You can see where Ronay's coming from. In many ways, the Premier League is at the forefront of the faster, athletically-focused football model. Cole, with his cheeky runs, trickery on the wing, and patient creativity almost from a different world (or continent if you want to be obvious), was never going to quite fit in. Like Heskey, Cole's stop-start career might have been the result of rigid English typecasting. Perhaps that's part of the reason why Cole has generally performed for the English national team while England's other Premier League players have faltered. International football often favours the patient team in possession in search for a decisive pass, as opposed to the whipped-in-cross bonanza of a Premier League Saturday afternoon.   

Look at the room, the lack of pressure on Cole as he takes this alarming hit.  I think it was on Football Weekly ages ago when somebody mentioned how, in South American journalistic circles, Joe Cole was one of the most respected respected/feared players on the English national team. And there is reason to hope Cole's style of play might finally be respected at Liverpool. Read the comments of Pep Segura, former technical director at Barcelona's training academy, La Masia, and now at Liverpool: "...if you want to play the way Barcelona do, you cannot achieve it with lots of big, athletic players. You need small, technical ones, though with some balance in the side. You have to identify the profile of player you need and, from the very start, teach the players everything about that system.”

It's hard to see Hodgson as a Barca disciple, but he is an English manager with an open mind. Rafa's Spanish technical recruits will likely be a blessing for Roy, rather than a bauble. Hopefully Cole's capture was achieved in consultation with them, and hopefully Cole can once again inspire the renewed possibility that beauty might once again have a home in the English game outside of Arsenal's tragic loveliness.

Thursday, July 15, 2010

Heskey for MLS

Europeans—and yes UK, I'm chucking you in there as well—can be very stupid about all things North (sorry Sigi) American, especially when it comes to soccer. That's such a banal sentence to write that I'm almost embarrassed to open with it, but it boggles the mind that Lawrence Donegan can still win assignments to cover the "American" side of things in football, and that the Guardian still thinks it's pithy to ask its UK readers whether MLS is a retirement league.

But because I'm tired (read hungover), and also because Jason Davis and Tom Dunmore have already lent their excellent minds to the subject, I don't want to go off on the whole European coverage of the Henry to Red Bulls story. 

No, what I want to talk about is Emile Heskey's retirement from international football, and why I think he'd be a way better fit for MLS than Henry.

Bear with me a moment.

I remember listening to John Ashdown (I think it was him anyway) telling a story on the World Cup Football Daily on Heskey's initial development according to the "typical strong English centre forward" model while playing for Leicester City's youth team. Apparently when young he was a pacey attacker more in line—ridiculous as it may seem—with a Robin van Persie, but that just wouldn't do for English club football. You had to be strong on the ball, you had to get all up in central defenders faces and make your own space, not run into it. That was a job for midfielders. So they bulked him up, slowed him down, and while his amazing finishing would flash brilliantly over several years for Leicester and Liverpool, and sometimes Aston Villa, you did get the sense that Heskey was never quite comfortable in his own skin.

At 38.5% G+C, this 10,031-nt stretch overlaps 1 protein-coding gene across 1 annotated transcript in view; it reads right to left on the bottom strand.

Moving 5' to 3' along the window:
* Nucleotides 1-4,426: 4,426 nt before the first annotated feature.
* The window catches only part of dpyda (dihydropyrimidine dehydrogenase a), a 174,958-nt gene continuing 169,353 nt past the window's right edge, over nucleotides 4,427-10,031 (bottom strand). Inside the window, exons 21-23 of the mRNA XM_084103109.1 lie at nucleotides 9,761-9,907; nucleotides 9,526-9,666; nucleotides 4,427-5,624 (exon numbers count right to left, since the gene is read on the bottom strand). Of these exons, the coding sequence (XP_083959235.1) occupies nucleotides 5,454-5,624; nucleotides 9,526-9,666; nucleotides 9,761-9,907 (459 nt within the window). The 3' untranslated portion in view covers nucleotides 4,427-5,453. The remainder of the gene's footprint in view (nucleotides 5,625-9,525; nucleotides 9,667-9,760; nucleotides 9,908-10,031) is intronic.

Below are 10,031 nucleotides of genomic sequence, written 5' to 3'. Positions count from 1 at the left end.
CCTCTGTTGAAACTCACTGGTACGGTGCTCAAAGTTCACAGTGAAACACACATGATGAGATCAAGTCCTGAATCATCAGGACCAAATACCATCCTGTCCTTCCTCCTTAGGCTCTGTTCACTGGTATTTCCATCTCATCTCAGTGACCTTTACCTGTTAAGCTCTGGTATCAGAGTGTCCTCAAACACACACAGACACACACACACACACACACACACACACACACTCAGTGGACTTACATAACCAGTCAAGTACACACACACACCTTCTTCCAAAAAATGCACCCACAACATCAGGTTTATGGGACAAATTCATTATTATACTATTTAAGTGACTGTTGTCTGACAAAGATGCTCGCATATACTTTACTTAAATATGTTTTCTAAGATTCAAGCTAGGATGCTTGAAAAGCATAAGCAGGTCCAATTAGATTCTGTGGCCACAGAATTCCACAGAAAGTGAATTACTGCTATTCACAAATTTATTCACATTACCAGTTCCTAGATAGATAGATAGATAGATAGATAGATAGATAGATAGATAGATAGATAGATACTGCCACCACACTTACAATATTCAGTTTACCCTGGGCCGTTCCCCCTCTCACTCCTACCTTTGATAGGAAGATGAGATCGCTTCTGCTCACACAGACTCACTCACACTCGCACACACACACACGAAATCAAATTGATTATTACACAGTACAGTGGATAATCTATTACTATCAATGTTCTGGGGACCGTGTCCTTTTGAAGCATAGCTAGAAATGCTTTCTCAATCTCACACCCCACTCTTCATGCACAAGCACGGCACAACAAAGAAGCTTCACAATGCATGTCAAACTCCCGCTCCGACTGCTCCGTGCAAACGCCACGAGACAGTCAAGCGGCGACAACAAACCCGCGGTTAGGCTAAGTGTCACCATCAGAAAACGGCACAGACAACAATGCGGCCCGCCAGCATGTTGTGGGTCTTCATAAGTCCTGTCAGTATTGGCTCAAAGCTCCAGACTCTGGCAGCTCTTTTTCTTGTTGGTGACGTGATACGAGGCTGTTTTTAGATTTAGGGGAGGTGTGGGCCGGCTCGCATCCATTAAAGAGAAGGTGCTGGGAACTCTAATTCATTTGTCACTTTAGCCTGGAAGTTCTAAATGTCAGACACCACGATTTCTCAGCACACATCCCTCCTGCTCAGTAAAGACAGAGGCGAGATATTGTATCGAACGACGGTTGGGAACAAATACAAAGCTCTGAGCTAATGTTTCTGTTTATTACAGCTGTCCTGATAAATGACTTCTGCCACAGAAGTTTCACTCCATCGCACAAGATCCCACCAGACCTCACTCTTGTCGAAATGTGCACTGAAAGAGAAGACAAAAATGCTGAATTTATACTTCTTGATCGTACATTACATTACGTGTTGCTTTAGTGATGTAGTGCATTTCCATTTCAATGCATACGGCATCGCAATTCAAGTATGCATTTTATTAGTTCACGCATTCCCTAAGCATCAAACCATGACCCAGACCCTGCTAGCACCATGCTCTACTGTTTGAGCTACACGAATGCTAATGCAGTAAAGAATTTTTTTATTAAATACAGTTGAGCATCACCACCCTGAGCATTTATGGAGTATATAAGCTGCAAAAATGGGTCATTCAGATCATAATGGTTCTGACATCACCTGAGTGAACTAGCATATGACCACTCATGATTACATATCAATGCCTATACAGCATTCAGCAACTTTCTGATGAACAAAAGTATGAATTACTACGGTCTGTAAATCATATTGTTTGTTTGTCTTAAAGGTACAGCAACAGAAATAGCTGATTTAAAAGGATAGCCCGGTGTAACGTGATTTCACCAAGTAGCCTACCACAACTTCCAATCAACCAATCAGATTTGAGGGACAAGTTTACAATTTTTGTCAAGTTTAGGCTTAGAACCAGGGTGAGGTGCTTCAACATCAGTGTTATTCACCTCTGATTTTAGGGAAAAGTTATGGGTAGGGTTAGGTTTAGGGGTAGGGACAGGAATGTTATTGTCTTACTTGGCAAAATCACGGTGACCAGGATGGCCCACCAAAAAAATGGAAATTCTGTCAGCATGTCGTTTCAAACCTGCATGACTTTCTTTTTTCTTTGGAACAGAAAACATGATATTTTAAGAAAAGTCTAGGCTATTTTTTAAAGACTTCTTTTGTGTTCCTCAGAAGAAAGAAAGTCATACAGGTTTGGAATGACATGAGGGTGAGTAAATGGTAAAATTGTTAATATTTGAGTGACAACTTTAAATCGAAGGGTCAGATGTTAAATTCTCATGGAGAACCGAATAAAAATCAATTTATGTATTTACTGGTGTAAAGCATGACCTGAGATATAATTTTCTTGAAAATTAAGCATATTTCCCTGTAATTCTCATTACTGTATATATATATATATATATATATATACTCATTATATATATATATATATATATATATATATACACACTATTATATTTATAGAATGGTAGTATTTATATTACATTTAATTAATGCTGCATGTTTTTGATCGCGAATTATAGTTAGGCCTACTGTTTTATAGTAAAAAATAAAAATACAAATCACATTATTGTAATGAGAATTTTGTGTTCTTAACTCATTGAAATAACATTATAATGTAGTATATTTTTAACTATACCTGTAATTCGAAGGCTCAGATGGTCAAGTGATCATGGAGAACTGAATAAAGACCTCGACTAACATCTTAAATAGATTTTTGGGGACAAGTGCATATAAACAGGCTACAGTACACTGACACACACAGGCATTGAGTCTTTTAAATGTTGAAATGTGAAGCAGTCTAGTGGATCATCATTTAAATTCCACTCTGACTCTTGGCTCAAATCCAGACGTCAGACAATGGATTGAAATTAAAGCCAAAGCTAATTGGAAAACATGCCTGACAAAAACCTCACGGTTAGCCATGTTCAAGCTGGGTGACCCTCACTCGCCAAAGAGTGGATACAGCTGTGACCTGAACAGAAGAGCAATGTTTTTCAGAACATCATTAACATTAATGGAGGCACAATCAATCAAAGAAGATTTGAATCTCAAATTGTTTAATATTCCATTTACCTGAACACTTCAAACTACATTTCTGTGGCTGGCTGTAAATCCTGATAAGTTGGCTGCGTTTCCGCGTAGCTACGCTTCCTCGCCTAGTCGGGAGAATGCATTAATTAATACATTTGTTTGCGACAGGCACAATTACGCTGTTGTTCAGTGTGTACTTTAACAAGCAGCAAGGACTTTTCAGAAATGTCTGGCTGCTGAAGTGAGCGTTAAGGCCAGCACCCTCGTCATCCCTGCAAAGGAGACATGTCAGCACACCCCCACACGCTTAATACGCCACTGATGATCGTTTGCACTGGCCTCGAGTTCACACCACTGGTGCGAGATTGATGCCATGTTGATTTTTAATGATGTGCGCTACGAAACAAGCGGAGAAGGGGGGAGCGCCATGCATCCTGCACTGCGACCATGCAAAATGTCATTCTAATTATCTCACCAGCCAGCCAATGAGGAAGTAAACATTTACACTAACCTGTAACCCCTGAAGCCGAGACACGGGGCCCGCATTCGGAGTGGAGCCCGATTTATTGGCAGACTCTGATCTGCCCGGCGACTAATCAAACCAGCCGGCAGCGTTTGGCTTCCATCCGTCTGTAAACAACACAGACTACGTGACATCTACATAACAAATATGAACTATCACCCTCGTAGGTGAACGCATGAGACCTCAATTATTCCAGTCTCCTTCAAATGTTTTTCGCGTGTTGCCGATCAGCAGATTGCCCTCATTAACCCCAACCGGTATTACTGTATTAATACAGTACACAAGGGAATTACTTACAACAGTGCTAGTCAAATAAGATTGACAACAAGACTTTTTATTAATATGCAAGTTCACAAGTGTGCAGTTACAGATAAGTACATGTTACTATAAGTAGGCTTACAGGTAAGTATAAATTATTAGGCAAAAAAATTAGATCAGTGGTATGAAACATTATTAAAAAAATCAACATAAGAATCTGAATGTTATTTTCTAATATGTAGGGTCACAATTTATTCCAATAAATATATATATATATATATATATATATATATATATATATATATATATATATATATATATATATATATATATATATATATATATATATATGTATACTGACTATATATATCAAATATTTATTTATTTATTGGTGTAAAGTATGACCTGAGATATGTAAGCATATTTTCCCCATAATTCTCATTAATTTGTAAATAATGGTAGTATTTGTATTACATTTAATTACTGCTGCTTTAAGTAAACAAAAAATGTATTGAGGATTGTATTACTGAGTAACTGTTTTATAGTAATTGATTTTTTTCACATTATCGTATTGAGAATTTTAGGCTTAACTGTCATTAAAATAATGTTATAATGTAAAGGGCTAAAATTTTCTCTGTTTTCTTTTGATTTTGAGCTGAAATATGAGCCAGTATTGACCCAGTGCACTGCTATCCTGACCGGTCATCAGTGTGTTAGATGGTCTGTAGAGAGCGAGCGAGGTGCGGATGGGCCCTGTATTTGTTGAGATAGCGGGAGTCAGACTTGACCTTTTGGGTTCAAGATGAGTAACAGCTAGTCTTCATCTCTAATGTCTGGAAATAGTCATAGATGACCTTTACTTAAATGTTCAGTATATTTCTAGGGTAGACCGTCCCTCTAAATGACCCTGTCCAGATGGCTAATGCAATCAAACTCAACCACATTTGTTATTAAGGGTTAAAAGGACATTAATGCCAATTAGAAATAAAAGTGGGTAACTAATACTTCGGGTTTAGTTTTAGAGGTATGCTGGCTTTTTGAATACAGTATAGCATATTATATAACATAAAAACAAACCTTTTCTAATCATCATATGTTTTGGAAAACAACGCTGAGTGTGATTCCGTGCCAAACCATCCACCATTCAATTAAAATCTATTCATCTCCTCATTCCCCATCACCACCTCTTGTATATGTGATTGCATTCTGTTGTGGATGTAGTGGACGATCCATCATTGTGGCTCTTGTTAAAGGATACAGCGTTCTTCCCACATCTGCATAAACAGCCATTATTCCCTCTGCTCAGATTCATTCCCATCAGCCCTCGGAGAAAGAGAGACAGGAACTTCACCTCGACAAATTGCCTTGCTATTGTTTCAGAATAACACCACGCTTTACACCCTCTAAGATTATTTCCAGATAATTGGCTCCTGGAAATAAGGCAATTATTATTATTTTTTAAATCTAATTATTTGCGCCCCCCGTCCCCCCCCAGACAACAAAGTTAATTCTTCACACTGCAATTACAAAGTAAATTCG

That's why Heskey's retirement seems more symbolic of the end of the England/Premier League/4-4-2 "pace, passion and pride" era than England's hopeless exposure against Germany in the round of 16. Coming on the heels of Jonathan Wilson's typically excellent half-obituary for the international relevance of 4-4-2, a formation for which players like Heskey were (literally, if you believe Ashdown) designed, the announcement feels like that of a lonely worker whose trade has been long-rendered irrelevant by "advances in the field."

Still, Heskey didn't succumb to frustration; he just knew that was that. He was clowned in an England shirt every time he put it on in later years, but out he went anyway, not barking at the TV cameras, not asking for support from "the fans," just sort of running out and doing what he was told. He reminds me in some ways of a less angry Danny Dichio, a classic English centre-forward who was cast aside as a relic overseas but found unlikely pride in a Toronto FC shirt. Preki doesn't coach that sort of club anymore, but Heskey seems like he'd take better advantage of an MLS berth than Henry, a player New Yorkers are going to have to get used to seeing standing outside the 18 yard box with hands on hips, staring at his midfielders like an impatient Parisian flaneur waiting for his bill at the cafe.

I know: why even talk about Heskey coming here, a player who has literally retired, and further the MLS "rest home" myth? Well, come on. Yes, MLS produces great young players, but DPs are often proven Euro stars slightly past their best-by dates. That's just a fact of life. The issue is whether MLS should just take them any way they can get them. No doubt Henry is still capable of brilliance, but his MLS stint, like Beckham's, will be a sideshow failure. Heskey on the other hand, probably more than Dichio, could easily win over an MLS city. Fans would be charmed by the quiet Englishman who doesn't move around as much any more but is still capable of finding his own space and scoring well-taken goals. Far removed from the brutal expectations of a feckless fanbase, he might return to the instincts of his youth and—who knows?—even start playing in his own skin again.